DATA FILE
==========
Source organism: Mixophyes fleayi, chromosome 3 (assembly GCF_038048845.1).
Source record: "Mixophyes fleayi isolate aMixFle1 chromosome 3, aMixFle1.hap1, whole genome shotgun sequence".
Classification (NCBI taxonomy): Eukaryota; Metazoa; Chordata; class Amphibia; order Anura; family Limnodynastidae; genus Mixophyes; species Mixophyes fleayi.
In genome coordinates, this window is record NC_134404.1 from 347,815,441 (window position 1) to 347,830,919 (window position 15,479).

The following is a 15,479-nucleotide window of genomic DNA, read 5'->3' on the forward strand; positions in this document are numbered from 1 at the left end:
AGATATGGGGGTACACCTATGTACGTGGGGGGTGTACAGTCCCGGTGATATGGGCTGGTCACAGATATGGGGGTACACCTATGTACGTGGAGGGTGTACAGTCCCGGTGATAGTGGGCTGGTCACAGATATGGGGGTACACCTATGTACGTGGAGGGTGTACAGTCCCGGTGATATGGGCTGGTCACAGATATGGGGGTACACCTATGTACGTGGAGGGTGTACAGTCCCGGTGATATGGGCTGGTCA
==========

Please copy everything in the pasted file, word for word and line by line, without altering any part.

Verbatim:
Source organism: Mixophyes fleayi, chromosome 3 (assembly GCF_038048845.1).
Source record: "Mixophyes fleayi isolate aMixFle1 chromosome 3, aMixFle1.hap1, whole genome shotgun sequence".
Classification (NCBI taxonomy): Eukaryota; Metazoa; Chordata; class Amphibia; order Anura; family Limnodynastidae; genus Mixophyes; species Mixophyes fleayi.
In genome coordinates, this window is record NC_134404.1 from 347,815,441 (window position 1) to 347,830,919 (window position 15,479).

The following is a 15,479-nucleotide window of genomic DNA, read 5'->3' on the forward strand; positions in this document are numbered from 1 at the left end:
AGATATGGGGGTACACCTATGTACGTGGGGGGTGTACAGTCCCGGTGATATGGGCTGGTCACAGATATGGGGGTACACCTATGTACGTGGAGGGTGTACAGTCCCGGTGATAGTGGGCTGGTCACAGATATGGGGGTACACCTATGTACGTGGAGGGTGTACAGTCCCGGTGATATGGGCTGGTCACAGATATGGGGGTACACCTATGTACGTGGAGGGTGTACAGTCCCGGTGATATGGGCTGGTCA